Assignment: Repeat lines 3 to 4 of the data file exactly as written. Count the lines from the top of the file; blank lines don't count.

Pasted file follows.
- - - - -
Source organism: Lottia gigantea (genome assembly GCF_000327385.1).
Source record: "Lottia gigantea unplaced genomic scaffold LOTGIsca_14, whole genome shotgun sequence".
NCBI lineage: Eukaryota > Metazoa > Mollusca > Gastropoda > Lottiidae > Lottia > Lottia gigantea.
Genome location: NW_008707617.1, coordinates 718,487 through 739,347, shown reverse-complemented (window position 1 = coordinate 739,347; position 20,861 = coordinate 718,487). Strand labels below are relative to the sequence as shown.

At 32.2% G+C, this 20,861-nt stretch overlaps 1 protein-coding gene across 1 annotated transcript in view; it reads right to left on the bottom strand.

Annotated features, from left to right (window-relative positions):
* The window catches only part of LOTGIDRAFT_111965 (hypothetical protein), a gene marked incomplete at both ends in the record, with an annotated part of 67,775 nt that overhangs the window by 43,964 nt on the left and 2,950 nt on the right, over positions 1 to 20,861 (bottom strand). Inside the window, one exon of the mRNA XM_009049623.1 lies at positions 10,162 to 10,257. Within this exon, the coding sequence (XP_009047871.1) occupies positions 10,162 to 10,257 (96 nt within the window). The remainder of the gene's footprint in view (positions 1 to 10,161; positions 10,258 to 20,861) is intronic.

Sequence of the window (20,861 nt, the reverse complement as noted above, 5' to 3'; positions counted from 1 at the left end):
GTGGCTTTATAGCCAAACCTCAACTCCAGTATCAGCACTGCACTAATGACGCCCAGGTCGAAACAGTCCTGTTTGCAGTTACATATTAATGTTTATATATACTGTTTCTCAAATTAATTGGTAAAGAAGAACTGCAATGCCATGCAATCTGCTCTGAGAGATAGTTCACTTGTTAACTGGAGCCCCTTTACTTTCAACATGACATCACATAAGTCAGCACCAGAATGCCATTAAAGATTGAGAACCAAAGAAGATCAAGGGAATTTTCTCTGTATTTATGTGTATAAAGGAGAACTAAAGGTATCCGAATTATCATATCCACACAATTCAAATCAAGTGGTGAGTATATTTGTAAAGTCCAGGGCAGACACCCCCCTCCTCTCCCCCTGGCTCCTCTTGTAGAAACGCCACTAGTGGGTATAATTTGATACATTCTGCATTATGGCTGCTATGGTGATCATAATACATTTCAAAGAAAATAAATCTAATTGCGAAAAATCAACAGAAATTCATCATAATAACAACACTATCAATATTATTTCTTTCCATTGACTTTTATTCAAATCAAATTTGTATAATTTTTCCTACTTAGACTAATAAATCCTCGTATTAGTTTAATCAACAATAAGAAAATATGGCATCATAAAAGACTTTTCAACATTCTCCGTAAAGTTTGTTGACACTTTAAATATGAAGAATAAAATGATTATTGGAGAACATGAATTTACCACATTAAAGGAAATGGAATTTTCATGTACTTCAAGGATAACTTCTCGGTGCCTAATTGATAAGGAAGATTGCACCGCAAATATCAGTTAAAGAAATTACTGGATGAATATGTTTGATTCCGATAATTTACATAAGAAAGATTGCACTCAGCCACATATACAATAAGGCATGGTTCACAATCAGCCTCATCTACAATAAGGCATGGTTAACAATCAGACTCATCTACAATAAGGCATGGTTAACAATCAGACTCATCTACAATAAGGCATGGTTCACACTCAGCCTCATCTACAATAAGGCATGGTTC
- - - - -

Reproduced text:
NCBI lineage: Eukaryota > Metazoa > Mollusca > Gastropoda > Lottiidae > Lottia > Lottia gigantea.
Genome location: NW_008707617.1, coordinates 718,487 through 739,347, shown reverse-complemented (window position 1 = coordinate 739,347; position 20,861 = coordinate 718,487). Strand labels below are relative to the sequence as shown.